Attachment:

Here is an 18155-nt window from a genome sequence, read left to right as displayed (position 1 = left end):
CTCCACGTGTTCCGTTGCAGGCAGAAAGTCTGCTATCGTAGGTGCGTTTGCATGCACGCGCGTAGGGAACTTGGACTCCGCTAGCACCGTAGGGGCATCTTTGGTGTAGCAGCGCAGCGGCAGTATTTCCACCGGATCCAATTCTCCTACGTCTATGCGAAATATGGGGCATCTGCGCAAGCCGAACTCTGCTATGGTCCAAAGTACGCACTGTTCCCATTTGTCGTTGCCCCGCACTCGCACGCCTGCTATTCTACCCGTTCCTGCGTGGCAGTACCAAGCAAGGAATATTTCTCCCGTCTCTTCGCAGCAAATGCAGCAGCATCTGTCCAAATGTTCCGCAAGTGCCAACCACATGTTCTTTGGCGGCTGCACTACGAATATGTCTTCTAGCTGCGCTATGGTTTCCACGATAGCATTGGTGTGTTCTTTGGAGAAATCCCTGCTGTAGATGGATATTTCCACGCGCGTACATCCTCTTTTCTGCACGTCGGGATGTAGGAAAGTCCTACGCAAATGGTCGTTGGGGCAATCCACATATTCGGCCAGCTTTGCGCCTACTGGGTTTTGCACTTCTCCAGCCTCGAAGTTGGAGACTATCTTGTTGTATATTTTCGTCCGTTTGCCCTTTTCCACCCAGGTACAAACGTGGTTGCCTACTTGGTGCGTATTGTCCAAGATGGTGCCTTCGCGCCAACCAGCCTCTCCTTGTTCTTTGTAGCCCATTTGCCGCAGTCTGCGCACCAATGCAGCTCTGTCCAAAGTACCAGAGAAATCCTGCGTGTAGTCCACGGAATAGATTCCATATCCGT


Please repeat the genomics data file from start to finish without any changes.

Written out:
Here is an 18155-nt window from a genome sequence, read left to right as displayed (position 1 = left end):
CTCCACGTGTTCCGTTGCAGGCAGAAAGTCTGCTATCGTAGGTGCGTTTGCATGCACGCGCGTAGGGAACTTGGACTCCGCTAGCACCGTAGGGGCATCTTTGGTGTAGCAGCGCAGCGGCAGTATTTCCACCGGATCCAATTCTCCTACGTCTATGCGAAATATGGGGCATCTGCGCAAGCCGAACTCTGCTATGGTCCAAAGTACGCACTGTTCCCATTTGTCGTTGCCCCGCACTCGCACGCCTGCTATTCTACCCGTTCCTGCGTGGCAGTACCAAGCAAGGAATATTTCTCCCGTCTCTTCGCAGCAAATGCAGCAGCATCTGTCCAAATGTTCCGCAAGTGCCAACCACATGTTCTTTGGCGGCTGCACTACGAATATGTCTTCTAGCTGCGCTATGGTTTCCACGATAGCATTGGTGTGTTCTTTGGAGAAATCCCTGCTGTAGATGGATATTTCCACGCGCGTACATCCTCTTTTCTGCACGTCGGGATGTAGGAAAGTCCTACGCAAATGGTCGTTGGGGCAATCCACATATTCGGCCAGCTTTGCGCCTACTGGGTTTTGCACTTCTCCAGCCTCGAAGTTGGAGACTATCTTGTTGTATATTTTCGTCCGTTTGCCCTTTTCCACCCAGGTACAAACGTGGTTGCCTACTTGGTGCGTATTGTCCAAGATGGTGCCTTCGCGCCAACCAGCCTCTCCTTGTTCTTTGTAGCCCATTTGCCGCAGTCTGCGCACCAATGCAGCTCTGTCCAAAGTACCAGAGAAATCCTGCGTGTAGTCCACGGAATAGATTCCATATCCGT